Breastfeeding

Why Are Mums Made To Feel Guilty For Brexting?

While you could be forgiven for thinking that ‘brexting’ sounds like a new biscuit or perhaps a TV show. If you’ve been on social media over the last couple of days you may know that it’s the new term being used to describe texting/scrolling social media while breastfeeding.

You may have ‘brexted’ earlier today. You may be planning on ‘brexting’ this afternoon. Heck, you may well be ‘brexting’ right now.

Should we feel guitly for brexting
There’s been some noise in the media and breastfeeding literature lately to highlight issues with smartphone use while feeding.

The chief complaint is that it can interfere with bonding and distract mums from spending quality time with their little ones.

Some extreme views even hint at a relationship between ‘brexting’ and anxiety issues later in life.

Any mother who has ever fed a baby, breast or bottle, will know just how many hours a day and night you spend ‘boobing’ or ‘bottling’. Newborns in particular feed anywhere between 8-12 (or more!) times in 24 hours. While some feeds, especially those when bubs is awake, may be spent gazing at or communicating with your little one there are others where you are quite literally marooned on the couch with a sleepy, suckling baby and not much else to do!

10 years ago, women would have reached for the remote. 20 years before that, it would have been a book or a magazine. Finding ways to enjoy some ‘time out’ while feeding is nothing new. It’s only the advent of the smartphone that has changed the way we spend that time not the idea of time out itself.

should mums feel guilty about brexting

Smart phones allow the modern day mama to stay connected, be it to a wider social circle, her immediate community and even her workplace. Using feeding time to catch up on the news headlines, organise a play date or send an email often means that mum can be (and feel) productive during periods of time where they are quite literally forced to stop.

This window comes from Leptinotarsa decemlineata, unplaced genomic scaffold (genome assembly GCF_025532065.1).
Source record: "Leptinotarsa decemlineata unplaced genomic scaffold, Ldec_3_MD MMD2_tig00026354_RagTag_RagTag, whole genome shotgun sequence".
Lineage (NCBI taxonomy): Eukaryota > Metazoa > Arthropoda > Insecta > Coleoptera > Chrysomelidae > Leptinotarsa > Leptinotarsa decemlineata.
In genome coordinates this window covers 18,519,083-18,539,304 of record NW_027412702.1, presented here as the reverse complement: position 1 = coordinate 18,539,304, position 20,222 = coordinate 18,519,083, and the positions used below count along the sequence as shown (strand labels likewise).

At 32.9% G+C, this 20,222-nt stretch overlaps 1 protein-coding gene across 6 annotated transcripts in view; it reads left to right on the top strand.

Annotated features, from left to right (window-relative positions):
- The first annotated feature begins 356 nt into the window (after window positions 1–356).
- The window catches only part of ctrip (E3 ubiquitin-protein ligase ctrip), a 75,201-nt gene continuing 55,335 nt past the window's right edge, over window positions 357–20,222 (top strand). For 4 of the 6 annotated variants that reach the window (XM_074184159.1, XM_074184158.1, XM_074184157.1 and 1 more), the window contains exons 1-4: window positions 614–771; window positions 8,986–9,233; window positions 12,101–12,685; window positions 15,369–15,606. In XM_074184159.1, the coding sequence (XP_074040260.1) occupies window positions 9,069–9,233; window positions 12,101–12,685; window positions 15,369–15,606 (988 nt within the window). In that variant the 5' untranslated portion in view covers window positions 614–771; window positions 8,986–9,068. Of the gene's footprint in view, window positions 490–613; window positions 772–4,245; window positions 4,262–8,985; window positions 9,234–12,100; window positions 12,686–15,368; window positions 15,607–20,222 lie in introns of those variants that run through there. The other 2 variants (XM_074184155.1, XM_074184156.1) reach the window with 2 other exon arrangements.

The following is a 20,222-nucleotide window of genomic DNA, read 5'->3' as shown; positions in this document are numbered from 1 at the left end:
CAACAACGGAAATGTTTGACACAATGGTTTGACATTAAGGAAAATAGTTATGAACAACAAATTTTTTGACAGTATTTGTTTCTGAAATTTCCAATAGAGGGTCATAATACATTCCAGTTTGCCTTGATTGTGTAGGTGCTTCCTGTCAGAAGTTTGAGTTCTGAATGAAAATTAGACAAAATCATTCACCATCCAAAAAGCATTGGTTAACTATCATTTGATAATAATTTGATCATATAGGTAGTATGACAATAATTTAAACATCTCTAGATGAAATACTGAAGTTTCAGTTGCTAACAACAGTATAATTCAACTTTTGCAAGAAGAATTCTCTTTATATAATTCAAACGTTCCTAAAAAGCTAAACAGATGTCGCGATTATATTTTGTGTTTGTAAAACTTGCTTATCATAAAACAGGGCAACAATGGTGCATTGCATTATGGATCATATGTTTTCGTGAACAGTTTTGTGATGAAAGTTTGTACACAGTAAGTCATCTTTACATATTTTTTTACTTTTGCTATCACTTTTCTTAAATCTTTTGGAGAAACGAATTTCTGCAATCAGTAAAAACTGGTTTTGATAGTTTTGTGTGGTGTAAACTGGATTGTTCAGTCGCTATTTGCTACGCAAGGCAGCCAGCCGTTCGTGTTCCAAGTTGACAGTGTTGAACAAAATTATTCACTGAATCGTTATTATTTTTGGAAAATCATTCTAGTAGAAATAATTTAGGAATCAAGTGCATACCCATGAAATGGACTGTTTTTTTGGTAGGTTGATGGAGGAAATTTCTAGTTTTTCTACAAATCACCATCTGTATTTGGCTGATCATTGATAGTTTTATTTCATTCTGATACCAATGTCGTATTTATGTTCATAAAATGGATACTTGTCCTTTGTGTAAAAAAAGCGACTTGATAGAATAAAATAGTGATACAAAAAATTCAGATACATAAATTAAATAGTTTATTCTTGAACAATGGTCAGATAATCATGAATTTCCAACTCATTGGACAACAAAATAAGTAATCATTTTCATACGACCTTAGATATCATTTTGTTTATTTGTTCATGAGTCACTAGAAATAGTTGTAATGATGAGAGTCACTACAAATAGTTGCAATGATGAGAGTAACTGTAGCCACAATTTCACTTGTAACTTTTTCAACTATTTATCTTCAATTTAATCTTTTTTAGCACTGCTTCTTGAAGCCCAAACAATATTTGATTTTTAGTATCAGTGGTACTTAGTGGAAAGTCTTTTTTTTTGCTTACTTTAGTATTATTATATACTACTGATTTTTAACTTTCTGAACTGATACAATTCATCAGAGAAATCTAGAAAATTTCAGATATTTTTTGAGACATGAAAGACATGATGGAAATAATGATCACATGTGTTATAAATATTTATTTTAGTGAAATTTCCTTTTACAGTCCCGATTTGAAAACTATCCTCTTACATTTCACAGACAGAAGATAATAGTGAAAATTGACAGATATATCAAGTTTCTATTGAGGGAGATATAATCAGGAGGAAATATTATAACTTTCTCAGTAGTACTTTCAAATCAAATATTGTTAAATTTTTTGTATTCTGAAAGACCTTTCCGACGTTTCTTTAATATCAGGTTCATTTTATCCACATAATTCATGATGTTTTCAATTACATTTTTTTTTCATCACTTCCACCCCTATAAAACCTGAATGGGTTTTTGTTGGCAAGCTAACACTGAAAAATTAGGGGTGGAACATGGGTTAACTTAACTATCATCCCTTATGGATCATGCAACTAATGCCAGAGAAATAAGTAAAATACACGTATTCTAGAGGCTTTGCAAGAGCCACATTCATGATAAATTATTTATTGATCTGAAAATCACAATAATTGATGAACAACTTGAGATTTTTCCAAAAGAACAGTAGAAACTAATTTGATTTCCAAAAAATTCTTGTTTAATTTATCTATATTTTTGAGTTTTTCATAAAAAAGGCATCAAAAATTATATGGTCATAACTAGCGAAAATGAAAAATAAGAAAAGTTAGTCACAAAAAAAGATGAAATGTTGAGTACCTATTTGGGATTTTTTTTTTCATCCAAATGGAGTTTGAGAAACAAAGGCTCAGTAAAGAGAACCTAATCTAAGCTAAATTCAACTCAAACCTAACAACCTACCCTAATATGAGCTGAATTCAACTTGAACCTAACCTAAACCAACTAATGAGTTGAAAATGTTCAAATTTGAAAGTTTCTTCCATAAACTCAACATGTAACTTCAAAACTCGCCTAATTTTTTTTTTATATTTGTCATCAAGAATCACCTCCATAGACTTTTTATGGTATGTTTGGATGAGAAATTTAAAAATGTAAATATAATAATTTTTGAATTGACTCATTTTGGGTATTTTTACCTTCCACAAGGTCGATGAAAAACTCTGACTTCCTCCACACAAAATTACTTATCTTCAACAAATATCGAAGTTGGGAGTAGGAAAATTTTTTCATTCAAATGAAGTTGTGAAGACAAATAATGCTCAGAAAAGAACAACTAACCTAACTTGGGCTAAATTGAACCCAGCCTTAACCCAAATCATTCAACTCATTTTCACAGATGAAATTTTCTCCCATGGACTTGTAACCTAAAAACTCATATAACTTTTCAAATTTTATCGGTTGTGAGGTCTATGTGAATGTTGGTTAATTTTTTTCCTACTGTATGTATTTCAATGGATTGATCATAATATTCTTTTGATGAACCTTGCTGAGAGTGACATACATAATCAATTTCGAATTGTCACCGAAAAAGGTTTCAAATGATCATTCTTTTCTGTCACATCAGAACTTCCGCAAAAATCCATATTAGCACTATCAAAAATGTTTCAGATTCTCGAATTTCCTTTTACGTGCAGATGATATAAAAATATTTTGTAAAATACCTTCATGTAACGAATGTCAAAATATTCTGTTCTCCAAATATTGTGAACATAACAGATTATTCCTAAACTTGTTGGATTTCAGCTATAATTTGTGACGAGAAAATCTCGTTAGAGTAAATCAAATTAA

It can also mean that during ‘awake’ periods, mothers can give their full and undivided attention to their little one or little ones as they’ve taken care of paying the swimming bill/answered a question from work/done the online shopping order.

There is always going to be a line when it comes to things like smartphone use and children and understanding your own limit or what you feel comfortable with is key.

‘Too much of a good thing’ i.e. being glued to a phone screen for hours a day is probably going to mean missing a lot of beautiful opportunities with your baby. Banning the smartphone altogether may lead to feelings of isolation and loneliness.

At the Healthy Mummy we believe a happy medium is the best thing to aim for and that no mum should ever feel guilty for taking care of their baby.

naomi-foxall
written by:

Naomi Foxall

Naomi is a freelance writing, fitness loving, peanut butter addicted mother to two kids and two cats. When she’s not furiously smashing out blog posts and feature stories on her laptop you can usually find her in the kitchen or on the beach.